The remarks, first reported in The Atlantic magazine and corroborated by several media outlets, including CNN, seemed so close to Trump’s public figure that even a wave of denials from current and former officials failed does much to deny the impression that Trump is a man who sometimes says terrible things.
When excerpts quickly followed from his former lawyer and fixer Michael Cohen’s book describing Trump as a cheater, liar, fraud, bully, racist, predator, and con artist, surprise again did not materialize – even though Cohen had worked closely with Trump for years. .
Now, as the presidential campaign begins its post-Labor Day finale, the question has become less of what Americans know about Trump’s character, but of whether they care.
Trump seems to be betting he doesn’t. He continued his attacks on war heroes and generals, while trying to claim the utmost respect for the military. And he rejects efforts to heed the country’s racist past, even as he struggles to convince white suburban voters that he is not a racist himself.
But 2020 could be different: Since that race, voters have been bombarded with more examples of the president using foul, sexist or racist language, erasing any idea the office might change him and throwing the country’s politics into turmoil.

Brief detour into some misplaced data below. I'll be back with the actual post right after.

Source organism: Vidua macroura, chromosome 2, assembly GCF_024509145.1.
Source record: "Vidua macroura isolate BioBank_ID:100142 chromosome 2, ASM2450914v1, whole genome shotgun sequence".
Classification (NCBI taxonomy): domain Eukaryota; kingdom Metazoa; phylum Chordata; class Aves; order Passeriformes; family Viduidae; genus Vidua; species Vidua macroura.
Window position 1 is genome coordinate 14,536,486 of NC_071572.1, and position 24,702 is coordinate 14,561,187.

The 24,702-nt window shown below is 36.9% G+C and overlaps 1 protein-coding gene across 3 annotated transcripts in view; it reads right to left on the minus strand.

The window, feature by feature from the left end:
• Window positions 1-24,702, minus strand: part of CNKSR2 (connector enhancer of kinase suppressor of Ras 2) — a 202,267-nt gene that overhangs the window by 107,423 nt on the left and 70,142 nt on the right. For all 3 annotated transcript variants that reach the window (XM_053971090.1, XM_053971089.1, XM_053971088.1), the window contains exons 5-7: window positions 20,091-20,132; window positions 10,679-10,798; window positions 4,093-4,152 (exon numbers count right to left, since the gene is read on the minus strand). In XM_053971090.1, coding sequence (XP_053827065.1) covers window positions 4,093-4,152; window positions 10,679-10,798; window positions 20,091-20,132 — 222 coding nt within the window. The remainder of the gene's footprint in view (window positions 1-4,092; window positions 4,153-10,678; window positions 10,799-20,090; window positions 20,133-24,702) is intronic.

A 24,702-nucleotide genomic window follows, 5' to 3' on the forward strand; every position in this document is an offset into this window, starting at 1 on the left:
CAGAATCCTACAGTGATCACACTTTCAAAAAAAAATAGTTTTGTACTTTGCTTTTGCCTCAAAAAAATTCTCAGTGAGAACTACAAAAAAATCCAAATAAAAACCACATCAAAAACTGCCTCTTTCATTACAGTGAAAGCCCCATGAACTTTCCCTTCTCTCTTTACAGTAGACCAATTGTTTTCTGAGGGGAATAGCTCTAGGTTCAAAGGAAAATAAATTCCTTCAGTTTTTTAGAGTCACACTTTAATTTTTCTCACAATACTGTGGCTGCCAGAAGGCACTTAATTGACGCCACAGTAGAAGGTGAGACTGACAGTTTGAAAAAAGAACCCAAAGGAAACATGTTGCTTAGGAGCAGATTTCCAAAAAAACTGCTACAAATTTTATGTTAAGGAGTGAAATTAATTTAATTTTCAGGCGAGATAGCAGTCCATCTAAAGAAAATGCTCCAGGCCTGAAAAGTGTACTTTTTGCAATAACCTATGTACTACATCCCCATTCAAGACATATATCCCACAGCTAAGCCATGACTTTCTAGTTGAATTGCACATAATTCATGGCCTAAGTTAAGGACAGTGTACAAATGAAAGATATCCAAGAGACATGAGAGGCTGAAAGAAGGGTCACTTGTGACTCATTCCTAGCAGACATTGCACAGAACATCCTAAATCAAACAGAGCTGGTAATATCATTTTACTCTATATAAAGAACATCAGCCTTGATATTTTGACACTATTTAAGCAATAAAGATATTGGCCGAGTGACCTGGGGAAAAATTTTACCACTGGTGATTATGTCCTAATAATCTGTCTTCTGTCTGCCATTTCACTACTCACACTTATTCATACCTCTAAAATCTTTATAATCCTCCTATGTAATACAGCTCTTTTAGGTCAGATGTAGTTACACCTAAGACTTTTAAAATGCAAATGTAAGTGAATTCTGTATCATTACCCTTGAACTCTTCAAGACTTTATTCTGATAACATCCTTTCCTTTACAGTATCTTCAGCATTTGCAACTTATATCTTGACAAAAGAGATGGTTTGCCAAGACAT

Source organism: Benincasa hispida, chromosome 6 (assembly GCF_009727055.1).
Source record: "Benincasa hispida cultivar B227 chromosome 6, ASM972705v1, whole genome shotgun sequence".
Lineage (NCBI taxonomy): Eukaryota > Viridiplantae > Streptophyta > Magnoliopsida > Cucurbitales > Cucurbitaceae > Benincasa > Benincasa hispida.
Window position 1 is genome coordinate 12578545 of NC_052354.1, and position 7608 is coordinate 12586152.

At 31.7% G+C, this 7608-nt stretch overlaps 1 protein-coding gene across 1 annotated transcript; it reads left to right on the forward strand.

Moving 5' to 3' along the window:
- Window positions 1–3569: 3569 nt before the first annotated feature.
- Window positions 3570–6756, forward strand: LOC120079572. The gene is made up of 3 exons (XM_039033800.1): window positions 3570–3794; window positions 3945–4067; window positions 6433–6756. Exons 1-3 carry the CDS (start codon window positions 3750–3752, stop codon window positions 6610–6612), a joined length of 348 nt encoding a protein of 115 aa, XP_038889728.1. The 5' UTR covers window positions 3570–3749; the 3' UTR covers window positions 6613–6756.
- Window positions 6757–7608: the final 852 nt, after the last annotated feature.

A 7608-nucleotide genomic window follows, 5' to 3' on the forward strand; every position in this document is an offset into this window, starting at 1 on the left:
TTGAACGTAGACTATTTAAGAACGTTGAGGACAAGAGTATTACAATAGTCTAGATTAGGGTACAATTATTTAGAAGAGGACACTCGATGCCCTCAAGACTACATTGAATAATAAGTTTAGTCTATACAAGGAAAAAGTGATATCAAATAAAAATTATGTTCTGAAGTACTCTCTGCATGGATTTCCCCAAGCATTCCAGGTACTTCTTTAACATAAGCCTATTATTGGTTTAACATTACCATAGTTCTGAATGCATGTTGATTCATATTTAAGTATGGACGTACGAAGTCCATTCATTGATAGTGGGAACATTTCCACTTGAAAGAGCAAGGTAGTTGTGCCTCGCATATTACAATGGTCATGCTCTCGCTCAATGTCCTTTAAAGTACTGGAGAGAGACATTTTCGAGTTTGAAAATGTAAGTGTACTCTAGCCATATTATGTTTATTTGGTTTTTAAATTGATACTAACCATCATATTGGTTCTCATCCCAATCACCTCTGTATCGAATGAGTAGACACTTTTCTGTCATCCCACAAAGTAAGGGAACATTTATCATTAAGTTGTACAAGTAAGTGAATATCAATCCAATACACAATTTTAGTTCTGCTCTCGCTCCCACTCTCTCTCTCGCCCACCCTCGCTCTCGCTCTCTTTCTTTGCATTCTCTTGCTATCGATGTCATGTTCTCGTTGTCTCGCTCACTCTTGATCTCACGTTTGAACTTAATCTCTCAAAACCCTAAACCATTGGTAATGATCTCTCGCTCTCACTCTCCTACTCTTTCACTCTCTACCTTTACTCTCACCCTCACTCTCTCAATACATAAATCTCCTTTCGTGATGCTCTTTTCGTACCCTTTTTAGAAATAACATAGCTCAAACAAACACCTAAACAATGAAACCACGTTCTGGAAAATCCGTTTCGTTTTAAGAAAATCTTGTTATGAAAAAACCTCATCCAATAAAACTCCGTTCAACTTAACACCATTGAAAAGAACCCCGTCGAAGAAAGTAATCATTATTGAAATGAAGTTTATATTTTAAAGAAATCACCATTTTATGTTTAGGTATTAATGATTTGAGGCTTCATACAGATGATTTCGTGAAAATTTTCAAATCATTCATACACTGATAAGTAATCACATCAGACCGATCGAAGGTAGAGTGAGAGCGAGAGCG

An election on character
At its heart, the 2020 presidential campaign has always been about character. Even a life-changing pandemic, economic calamity, and a national racial calculation have become tests of the incumbent president’s constitution: whether Trump cared enough to face a health crisis, whether he understood the suffering of unemployed Americans and if he could speak with compassion to those who have always been oppressed in America.
Former Vice President Joe Biden, the Democratic nominee, has expressly made Trump’s character the central point of his campaign, and has been outspoken that he may not be running for president at this time if the incumbent was a traditional Republican and not someone who – in Biden’s Tale – lacks the moral authority to run the country.
He sought to portray himself as the moral opposite of Trump – and on Sunday, minutes after the president arrived for his presidency’s 296th visit to one of his golf clubs, Biden arrived at church services in St. Joseph on the Brandywine in Wilmington, Delaware.
Even Republicans seemed to recognize that this character will play a central role in voter decision-making in November, scheduling their convention last month with personal testimonies to refute suggestions that Trump is indifferent, sexist or racist in the hope of woo suburban voters who have been. disabled by the behavior of the president.